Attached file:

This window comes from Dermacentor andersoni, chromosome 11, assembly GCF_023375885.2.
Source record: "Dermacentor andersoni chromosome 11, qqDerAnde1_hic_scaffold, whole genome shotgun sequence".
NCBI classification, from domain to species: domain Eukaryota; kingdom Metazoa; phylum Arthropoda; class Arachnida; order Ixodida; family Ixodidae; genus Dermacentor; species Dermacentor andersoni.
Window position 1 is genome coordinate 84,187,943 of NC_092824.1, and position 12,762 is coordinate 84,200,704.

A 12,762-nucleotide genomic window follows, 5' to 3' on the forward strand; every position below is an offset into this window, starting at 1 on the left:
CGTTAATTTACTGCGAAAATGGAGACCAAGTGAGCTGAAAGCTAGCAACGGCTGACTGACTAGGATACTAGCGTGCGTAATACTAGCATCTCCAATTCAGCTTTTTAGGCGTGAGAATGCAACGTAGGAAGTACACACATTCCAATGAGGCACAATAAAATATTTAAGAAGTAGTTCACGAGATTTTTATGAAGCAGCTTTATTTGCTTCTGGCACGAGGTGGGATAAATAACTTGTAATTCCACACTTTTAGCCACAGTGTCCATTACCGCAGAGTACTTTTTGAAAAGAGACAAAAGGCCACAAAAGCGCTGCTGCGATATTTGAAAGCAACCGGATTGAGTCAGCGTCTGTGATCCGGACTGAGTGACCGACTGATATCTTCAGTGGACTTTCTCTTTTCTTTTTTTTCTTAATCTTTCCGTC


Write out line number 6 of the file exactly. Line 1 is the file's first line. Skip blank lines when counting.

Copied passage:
CGTTAATTTACTGCGAAAATGGAGACCAAGTGAGCTGAAAGCTAGCAACGGCTGACTGACTAGGATACTAGCGTGCGTAATACTAGCATCTCCAATTCAGCTTTTTAGGCGTGAGAATGCAACGTAGGAAGTACACACATTCCAATGAGGCACAATAAAATATTTAAGAAGTAGTTCACGAGATTTTTATGAAGCAGCTTTATTTGCTTCTGGCACGAGGTGGGATAAATAACTTGTAATTCCACACTTTTAGCCACAGTGTCCATTACCGCAGAGTACTTTTTGAAAAGAGACAAAAGGCCACAAAAGCGCTGCTGCGATATTTGAAAGCAACCGGATTGAGTCAGCGTCTGTGATCCGGACTGAGTGACCGACTGATATCTTCAGTGGACTTTCTCTTTTCTTTTTTTTCTTAATCTTTCCGTC